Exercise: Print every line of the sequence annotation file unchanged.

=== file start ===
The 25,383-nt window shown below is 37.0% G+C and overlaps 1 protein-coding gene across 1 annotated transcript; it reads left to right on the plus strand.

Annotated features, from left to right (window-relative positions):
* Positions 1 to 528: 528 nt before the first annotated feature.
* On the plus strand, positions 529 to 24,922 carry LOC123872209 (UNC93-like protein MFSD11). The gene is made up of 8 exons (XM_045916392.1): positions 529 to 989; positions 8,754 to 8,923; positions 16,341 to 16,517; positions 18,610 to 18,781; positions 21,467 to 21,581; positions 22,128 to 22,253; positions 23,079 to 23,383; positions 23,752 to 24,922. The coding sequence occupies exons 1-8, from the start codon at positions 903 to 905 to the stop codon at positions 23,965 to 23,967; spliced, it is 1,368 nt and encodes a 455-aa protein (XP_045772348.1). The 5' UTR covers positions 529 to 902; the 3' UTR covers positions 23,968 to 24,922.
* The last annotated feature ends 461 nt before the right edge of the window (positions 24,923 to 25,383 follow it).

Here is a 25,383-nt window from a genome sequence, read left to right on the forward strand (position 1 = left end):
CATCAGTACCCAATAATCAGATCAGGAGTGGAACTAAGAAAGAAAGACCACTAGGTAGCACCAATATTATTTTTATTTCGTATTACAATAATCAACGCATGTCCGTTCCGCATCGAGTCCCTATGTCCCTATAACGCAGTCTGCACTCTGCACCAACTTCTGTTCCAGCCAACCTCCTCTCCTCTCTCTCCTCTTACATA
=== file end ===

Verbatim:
The 25,383-nt window shown below is 37.0% G+C and overlaps 1 protein-coding gene across 1 annotated transcript; it reads left to right on the plus strand.

Annotated features, from left to right (window-relative positions):
* Positions 1 to 528: 528 nt before the first annotated feature.
* On the plus strand, positions 529 to 24,922 carry LOC123872209 (UNC93-like protein MFSD11). The gene is made up of 8 exons (XM_045916392.1): positions 529 to 989; positions 8,754 to 8,923; positions 16,341 to 16,517; positions 18,610 to 18,781; positions 21,467 to 21,581; positions 22,128 to 22,253; positions 23,079 to 23,383; positions 23,752 to 24,922. The coding sequence occupies exons 1-8, from the start codon at positions 903 to 905 to the stop codon at positions 23,965 to 23,967; spliced, it is 1,368 nt and encodes a 455-aa protein (XP_045772348.1). The 5' UTR covers positions 529 to 902; the 3' UTR covers positions 23,968 to 24,922.
* The last annotated feature ends 461 nt before the right edge of the window (positions 24,923 to 25,383 follow it).

Here is a 25,383-nt window from a genome sequence, read left to right on the forward strand (position 1 = left end):
CATCAGTACCCAATAATCAGATCAGGAGTGGAACTAAGAAAGAAAGACCACTAGGTAGCACCAATATTATTTTTATTTCGTATTACAATAATCAACGCATGTCCGTTCCGCATCGAGTCCCTATGTCCCTATAACGCAGTCTGCACTCTGCACCAACTTCTGTTCCAGCCAACCTCCTCTCCTCTCTCTCCTCTTACATA